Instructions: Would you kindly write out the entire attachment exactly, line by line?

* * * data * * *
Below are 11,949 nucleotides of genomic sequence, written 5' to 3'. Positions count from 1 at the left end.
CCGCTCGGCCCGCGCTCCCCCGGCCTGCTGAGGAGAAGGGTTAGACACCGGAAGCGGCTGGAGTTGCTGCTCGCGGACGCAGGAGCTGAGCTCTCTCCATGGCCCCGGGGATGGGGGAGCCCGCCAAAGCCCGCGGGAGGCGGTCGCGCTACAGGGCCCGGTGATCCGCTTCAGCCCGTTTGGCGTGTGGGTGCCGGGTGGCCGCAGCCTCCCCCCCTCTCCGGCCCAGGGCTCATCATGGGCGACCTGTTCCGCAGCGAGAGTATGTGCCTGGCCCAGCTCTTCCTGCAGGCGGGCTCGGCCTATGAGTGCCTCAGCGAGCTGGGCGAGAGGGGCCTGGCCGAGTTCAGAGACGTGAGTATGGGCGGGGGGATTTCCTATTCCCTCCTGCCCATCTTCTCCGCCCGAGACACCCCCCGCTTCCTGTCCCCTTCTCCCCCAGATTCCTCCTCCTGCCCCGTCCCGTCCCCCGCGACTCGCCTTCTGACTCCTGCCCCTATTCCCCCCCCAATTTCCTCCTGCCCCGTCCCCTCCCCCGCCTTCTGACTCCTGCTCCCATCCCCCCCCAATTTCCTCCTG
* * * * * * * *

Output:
Below are 11,949 nucleotides of genomic sequence, written 5' to 3'. Positions count from 1 at the left end.
CCGCTCGGCCCGCGCTCCCCCGGCCTGCTGAGGAGAAGGGTTAGACACCGGAAGCGGCTGGAGTTGCTGCTCGCGGACGCAGGAGCTGAGCTCTCTCCATGGCCCCGGGGATGGGGGAGCCCGCCAAAGCCCGCGGGAGGCGGTCGCGCTACAGGGCCCGGTGATCCGCTTCAGCCCGTTTGGCGTGTGGGTGCCGGGTGGCCGCAGCCTCCCCCCCTCTCCGGCCCAGGGCTCATCATGGGCGACCTGTTCCGCAGCGAGAGTATGTGCCTGGCCCAGCTCTTCCTGCAGGCGGGCTCGGCCTATGAGTGCCTCAGCGAGCTGGGCGAGAGGGGCCTGGCCGAGTTCAGAGACGTGAGTATGGGCGGGGGGATTTCCTATTCCCTCCTGCCCATCTTCTCCGCCCGAGACACCCCCCGCTTCCTGTCCCCTTCTCCCCCAGATTCCTCCTCCTGCCCCGTCCCGTCCCCCGCGACTCGCCTTCTGACTCCTGCCCCTATTCCCCCCCCAATTTCCTCCTGCCCCGTCCCCTCCCCCGCCTTCTGACTCCTGCTCCCATCCCCCCCCAATTTCCTCCTG